backup og meta

Food Poisoning vs Diarrhea: Which One Do I Have?

Medically reviewed by Jezreel Esguerra, MD · General Practitioner


Written by Fidelis Tan · Updated Feb 23, 2023

Food Poisoning vs Diarrhea: Which One Do I Have?

Food Poisoning vs Diarrhea

Food poisoning vs diarrhea – your tummy’s upset, but which one of these do you have? Diarrhea is defined as 3 or more loose stools in a span of 24 hours, and has a variety of causes. On the other hand, food poisoning refers to an illness caused by microorganisms or their toxins through intake of contaminated food products.

Thus, diarrhea is a symptom which may be found in food poisoning, but food poisoning is not the only cause of diarrhea.

Read on to get an idea of which one is making you rush to the bathroom.

Food Poisoning vs Diarrhea: Duration of Illness

Diarrhea, when occurring by itself, usually resolves within 24 to 48 hours. However, it can persist for 3 days or even longer if there is another underlying illness that cause it. If this happens, it might be a sign of food poisoning.

In cases of poisoning, the span of time between the food intake that was suspected to be contaminated and the appearance of symptoms may be a useful clue to the specific cause.

Food Poisoning vs Diarrhea: Food Intake

If you eat contaminated foods, the chances are you will suffer from food poisoning afterwards. This includes eating raw or undercooked meat or seafood, unpasteurized milk and egg products. You are also more likely to be experiencing food poisoning than just diarrhea when you travel to places with endemic foodborne illnesses.

Another clue whether you were having a food poisoning or not is when there is an outbreak of the disease. That is when you and many others were having the same symptoms of being food poisoned such as having abdominal pain and diarrhea, especially after a large gathering or events. Events of food poisoning may be large enough to be considered as an outbreak, which typically leads to investigations by government health authorities to find out the root cause. They may also have interventions put in place to prevent recurrence (e.g. public education on food handling and safety) and further spread (e.g. product recalls).

In comparison, diarrhea often resolves on its own.

Food Poisoning vs Diarrhea: Symptoms

Food poisoning often presents with other symptoms such as:

  • Nausea
  • Vomiting
  • Fever
  • Abdominal cramps and pain

Mild symptoms often resolve on their own. However, people who present with persistent symptoms and neurologic symptoms like the following should seek medical attention:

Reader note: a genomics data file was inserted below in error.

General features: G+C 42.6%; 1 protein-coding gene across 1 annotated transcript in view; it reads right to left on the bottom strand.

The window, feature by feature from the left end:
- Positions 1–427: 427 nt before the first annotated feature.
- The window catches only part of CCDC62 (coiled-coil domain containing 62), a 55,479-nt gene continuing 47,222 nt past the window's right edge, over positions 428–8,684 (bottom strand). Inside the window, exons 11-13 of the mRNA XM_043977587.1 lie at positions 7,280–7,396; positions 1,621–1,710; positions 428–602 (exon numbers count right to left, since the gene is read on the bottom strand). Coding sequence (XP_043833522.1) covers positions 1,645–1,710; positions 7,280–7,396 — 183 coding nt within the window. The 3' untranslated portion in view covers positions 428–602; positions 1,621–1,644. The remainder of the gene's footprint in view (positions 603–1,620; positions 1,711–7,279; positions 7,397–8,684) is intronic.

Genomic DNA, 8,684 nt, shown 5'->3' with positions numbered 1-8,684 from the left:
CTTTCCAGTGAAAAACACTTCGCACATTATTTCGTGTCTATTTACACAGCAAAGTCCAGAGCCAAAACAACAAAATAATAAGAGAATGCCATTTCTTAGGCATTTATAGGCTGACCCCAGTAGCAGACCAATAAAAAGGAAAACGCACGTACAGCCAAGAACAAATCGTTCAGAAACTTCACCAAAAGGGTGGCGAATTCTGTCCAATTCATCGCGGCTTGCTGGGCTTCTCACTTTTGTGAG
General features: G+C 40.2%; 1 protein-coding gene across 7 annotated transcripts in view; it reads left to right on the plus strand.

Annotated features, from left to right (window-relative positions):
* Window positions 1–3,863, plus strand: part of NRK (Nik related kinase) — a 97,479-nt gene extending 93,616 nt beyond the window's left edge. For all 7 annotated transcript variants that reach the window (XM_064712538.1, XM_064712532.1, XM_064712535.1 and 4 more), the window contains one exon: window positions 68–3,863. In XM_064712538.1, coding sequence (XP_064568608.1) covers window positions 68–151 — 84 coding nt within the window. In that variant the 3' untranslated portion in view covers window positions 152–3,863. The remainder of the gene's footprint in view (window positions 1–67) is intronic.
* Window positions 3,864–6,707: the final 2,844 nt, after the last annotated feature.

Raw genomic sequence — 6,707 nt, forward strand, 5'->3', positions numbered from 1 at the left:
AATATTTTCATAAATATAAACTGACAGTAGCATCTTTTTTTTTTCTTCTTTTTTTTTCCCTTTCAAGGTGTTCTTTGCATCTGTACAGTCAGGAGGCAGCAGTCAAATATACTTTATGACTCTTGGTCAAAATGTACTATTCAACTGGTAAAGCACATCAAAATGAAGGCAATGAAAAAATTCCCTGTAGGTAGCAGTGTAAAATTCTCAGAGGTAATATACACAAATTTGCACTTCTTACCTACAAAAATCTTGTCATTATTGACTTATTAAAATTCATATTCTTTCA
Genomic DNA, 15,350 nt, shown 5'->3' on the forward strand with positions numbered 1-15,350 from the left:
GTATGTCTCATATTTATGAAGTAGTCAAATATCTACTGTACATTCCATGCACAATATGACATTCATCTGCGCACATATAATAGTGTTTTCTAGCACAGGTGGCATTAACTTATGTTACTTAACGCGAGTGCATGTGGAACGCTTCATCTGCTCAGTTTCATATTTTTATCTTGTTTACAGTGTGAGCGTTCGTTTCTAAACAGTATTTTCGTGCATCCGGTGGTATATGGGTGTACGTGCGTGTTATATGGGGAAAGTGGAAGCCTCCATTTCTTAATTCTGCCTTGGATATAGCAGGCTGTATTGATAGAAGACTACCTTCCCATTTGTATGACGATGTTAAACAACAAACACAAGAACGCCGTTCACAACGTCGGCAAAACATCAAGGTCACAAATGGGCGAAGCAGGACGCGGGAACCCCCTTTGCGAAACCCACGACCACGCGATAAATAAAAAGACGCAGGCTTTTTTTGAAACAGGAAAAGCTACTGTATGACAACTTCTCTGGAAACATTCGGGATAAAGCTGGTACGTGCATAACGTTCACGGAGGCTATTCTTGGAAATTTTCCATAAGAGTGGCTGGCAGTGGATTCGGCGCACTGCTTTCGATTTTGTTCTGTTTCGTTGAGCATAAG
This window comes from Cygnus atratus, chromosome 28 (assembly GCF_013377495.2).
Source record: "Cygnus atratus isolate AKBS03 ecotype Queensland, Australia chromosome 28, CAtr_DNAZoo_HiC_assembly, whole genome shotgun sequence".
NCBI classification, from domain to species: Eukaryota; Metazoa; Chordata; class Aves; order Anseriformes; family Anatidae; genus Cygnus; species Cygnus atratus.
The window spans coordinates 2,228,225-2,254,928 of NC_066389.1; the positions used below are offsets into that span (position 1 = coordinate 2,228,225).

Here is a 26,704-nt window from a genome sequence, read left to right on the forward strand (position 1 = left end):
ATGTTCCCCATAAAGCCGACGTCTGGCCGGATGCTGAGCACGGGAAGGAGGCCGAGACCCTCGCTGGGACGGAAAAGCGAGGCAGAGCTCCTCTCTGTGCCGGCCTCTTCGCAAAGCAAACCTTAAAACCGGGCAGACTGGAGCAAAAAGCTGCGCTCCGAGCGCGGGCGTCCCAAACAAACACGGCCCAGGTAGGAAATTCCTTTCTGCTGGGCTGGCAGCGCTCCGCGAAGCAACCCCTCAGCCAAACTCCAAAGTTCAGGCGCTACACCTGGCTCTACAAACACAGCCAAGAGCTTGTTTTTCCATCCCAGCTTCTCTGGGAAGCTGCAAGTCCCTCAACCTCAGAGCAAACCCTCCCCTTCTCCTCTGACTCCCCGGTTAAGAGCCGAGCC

• Headache
  • Muscle weakness
  • Tingling in the arms

Risk Factors

Older adults with weak immune systems, young children, pregnant women, and people with chronic illnesses (e.g. diabetes, HIV) are at higher risk of food poisoning.

Diarrhea, on the other hand, can be experienced by anyone. People who have non-infectious diarrhea may have inherited a disease or food allergies that are yet to be addressed.

Diarrhea that causes 6 or more loose stools in 24 hours warrants consultation with a doctor since it poses a risk for dehydration if left unmanaged. Chronic diarrhea with no relation to a particular food item may be due to inflammatory or digestive problems which may require specific management. Consult your physician if you have diarrhea lasting for weeks without an obvious cause.

Diagnosis and Treatment

For diagnosis, simple diarrhea often needs no additional tests.

For bacterial food poisoning, your doctor will request a stool culture and sensitivity to identify the organism responsible. This will guide the choice of antibiotics to use for your case. Viral cases do not need antibiotics and thus do not require further testing.

The most important thing to remember is whether you have simple diarrhea or diarrhea due to food poisoning, you must keep yourself well-hydrated. Oral rehydration therapy is usually the way to go in order to replace ongoing fluid losses and replenish electrolytes lost in the stool.

Hydration is especially important in  babies and young children. Severe dehydration can present as a very sleepy or tired baby, cold hands and feet, and urinating a little or not at all. In older children and adults, feelings of thirst, dizziness, and tiredness are also common signs of dehydration. Severe dehydration will require hospitalization and IV hydration but mild dehydration can be treated at home. Oral rehydration therapy is often available in pharmacies. Sports drinks and soft drinks are not recommended because they can worsen diarrhea due to the high sugar content which causes further dehydration.

Key Takeaways

Food poisoning is just one among the many causes of diarrhea.

Simple diarrhea often occurs in isolation and resolves within 24 to 48 hours. Food poisoning manifests as diarrhea usually lasting more than 3 days. This is usually accompanied by other symptoms such as vomiting and abdominal cramps.

Both simple diarrhea and food poisoning place you at risk of dehydration. Remember to drink up or take oral rehydration solutions if you experience diarrhea.

Learn more about Foodborne Infections here.

Disclaimer

Hello Health Group does not provide medical advice, diagnosis or treatment.

Medically reviewed by

Jezreel Esguerra, MD

General Practitioner


Written by Fidelis Tan · Updated Feb 23, 2023

ad iconadvertisement

Was this article helpful?

ad iconadvertisement
ad iconadvertisement